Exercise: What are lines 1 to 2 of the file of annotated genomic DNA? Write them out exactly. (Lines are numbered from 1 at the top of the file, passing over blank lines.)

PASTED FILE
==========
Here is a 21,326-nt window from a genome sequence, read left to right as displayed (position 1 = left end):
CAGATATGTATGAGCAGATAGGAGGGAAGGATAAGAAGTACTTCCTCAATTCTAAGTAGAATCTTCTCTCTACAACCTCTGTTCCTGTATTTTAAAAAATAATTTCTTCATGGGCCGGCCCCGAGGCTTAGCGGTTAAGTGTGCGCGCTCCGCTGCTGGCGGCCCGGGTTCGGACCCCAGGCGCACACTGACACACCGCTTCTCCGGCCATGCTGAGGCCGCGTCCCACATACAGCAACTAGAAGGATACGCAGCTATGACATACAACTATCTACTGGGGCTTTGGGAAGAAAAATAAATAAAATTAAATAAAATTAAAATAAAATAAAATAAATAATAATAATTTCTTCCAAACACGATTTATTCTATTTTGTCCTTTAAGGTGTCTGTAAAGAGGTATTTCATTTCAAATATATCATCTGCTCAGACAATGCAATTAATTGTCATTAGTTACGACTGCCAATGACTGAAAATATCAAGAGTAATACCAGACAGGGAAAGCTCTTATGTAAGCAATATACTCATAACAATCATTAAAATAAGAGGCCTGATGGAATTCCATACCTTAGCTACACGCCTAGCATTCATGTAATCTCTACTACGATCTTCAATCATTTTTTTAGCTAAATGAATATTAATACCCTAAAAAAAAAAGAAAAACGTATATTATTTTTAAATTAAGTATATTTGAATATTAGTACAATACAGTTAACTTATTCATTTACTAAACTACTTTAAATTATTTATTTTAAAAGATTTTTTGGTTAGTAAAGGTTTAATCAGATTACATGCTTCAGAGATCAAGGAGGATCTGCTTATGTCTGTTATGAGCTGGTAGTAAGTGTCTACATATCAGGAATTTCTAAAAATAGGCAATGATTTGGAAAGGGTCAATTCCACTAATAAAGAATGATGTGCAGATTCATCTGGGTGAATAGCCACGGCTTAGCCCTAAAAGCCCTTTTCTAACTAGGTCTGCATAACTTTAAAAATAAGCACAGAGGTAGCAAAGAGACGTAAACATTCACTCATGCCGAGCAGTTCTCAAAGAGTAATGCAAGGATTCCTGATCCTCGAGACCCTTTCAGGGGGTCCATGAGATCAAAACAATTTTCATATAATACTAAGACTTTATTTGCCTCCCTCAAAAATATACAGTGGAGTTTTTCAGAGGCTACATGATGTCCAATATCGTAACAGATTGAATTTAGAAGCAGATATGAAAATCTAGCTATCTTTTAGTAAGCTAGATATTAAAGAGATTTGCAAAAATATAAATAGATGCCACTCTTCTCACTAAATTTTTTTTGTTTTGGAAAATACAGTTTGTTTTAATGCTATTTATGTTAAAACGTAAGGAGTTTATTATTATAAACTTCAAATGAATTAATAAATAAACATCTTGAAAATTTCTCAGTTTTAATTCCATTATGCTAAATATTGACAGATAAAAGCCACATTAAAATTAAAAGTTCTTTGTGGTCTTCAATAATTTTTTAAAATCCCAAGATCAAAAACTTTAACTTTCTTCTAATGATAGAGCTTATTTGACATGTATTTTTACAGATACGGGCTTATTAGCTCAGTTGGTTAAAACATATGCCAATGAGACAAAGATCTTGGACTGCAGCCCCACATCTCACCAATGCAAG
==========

Here is a 21,326-nt window from a genome sequence, read left to right as displayed (position 1 = left end):
CAGATATGTATGAGCAGATAGGAGGGAAGGATAAGAAGTACTTCCTCAATTCTAAGTAGAATCTTCTCTCTACAACCTCTGTTCCTGTATTTTAAAAAATAATTTCTTCATGGGCCGGCCCCGAGGCTTAGCGGTTAAGTGTGCGCGCTCCGCTGCTGGCGGCCCGGGTTCGGACCCCAGGCGCACACTGACACACCGCTTCTCCGGCCATGCTGAGGCCGCGTCCCACATACAGCAACTAGAAGGATACGCAGCTATGACATACAACTATCTACTGGGGCTTTGGGAAGAAAAATAAATAAAATTAAATAAAATTAAAATAAAATAAAATAAATAATAATAATTTCTTCCAAACACGATTTATTCTATTTTGTCCTTTAAGGTGTCTGTAAAGAGGTATTTCATTTCAAATATATCATCTGCTCAGACAATGCAATTAATTGTCATTAGTTACGACTGCCAATGACTGAAAATATCAAGAGTAATACCAGACAGGGAAAGCTCTTATGTAAGCAATATACTCATAACAATCATTAAAATAAGAGGCCTGATGGAATTCCATACCTTAGCTACACGCCTAGCATTCATGTAATCTCTACTACGATCTTCAATCATTTTTTTAGCTAAATGAATATTAATACCCTAAAAAAAAAAGAAAAACGTATATTATTTTTAAATTAAGTATATTTGAATATTAGTACAATACAGTTAACTTATTCATTTACTAAACTACTTTAAATTATTTATTTTAAAAGATTTTTTGGTTAGTAAAGGTTTAATCAGATTACATGCTTCAGAGATCAAGGAGGATCTGCTTATGTCTGTTATGAGCTGGTAGTAAGTGTCTACATATCAGGAATTTCTAAAAATAGGCAATGATTTGGAAAGGGTCAATTCCACTAATAAAGAATGATGTGCAGATTCATCTGGGTGAATAGCCACGGCTTAGCCCTAAAAGCCCTTTTCTAACTAGGTCTGCATAACTTTAAAAATAAGCACAGAGGTAGCAAAGAGACGTAAACATTCACTCATGCCGAGCAGTTCTCAAAGAGTAATGCAAGGATTCCTGATCCTCGAGACCCTTTCAGGGGGTCCATGAGATCAAAACAATTTTCATATAATACTAAGACTTTATTTGCCTCCCTCAAAAATATACAGTGGAGTTTTTCAGAGGCTACATGATGTCCAATATCGTAACAGATTGAATTTAGAAGCAGATATGAAAATCTAGCTATCTTTTAGTAAGCTAGATATTAAAGAGATTTGCAAAAATATAAATAGATGCCACTCTTCTCACTAAATTTTTTTTGTTTTGGAAAATACAGTTTGTTTTAATGCTATTTATGTTAAAACGTAAGGAGTTTATTATTATAAACTTCAAATGAATTAATAAATAAACATCTTGAAAATTTCTCAGTTTTAATTCCATTATGCTAAATATTGACAGATAAAAGCCACATTAAAATTAAAAGTTCTTTGTGGTCTTCAATAATTTTTTAAAATCCCAAGATCAAAAACTTTAACTTTCTTCTAATGATAGAGCTTATTTGACATGTATTTTTACAGATACGGGCTTATTAGCTCAGTTGGTTAAAACATATGCCAATGAGACAAAGATCTTGGACTGCAGCCCCACATCTCACCAATGCAAG